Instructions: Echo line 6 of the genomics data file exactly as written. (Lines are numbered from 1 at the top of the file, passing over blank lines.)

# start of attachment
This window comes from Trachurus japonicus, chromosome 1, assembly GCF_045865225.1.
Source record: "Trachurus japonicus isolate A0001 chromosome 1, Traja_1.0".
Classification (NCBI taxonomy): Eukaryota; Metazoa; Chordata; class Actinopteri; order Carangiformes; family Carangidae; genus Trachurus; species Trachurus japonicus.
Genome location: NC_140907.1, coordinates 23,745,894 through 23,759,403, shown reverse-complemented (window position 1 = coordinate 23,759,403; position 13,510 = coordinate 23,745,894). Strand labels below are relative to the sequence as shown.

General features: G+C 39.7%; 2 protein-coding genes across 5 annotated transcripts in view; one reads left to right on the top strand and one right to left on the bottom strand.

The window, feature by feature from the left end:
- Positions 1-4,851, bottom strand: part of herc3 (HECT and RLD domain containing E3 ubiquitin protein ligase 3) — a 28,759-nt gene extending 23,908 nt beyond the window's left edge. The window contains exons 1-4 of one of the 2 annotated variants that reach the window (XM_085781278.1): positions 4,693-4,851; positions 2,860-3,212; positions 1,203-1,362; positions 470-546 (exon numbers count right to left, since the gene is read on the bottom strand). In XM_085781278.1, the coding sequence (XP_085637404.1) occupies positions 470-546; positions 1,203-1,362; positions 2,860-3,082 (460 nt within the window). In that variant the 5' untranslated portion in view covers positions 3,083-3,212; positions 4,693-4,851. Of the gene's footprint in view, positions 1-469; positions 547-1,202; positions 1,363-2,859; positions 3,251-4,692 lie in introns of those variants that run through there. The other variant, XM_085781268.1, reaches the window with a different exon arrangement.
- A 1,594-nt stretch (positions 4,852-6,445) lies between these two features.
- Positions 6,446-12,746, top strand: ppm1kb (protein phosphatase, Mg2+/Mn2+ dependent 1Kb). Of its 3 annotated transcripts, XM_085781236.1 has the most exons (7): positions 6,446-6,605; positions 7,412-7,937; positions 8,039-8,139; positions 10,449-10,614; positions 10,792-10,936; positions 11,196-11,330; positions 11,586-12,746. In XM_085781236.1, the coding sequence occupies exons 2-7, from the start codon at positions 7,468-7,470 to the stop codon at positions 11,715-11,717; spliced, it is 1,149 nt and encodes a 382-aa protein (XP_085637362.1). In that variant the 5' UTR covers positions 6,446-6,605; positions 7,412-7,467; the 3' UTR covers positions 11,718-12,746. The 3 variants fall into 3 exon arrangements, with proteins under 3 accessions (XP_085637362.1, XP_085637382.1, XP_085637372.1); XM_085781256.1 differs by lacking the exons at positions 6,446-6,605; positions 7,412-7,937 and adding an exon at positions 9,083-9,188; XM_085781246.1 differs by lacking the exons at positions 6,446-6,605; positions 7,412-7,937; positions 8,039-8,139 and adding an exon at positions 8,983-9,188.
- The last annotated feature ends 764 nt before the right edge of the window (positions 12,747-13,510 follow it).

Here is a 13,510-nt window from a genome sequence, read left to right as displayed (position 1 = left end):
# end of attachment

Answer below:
The window, feature by feature from the left end: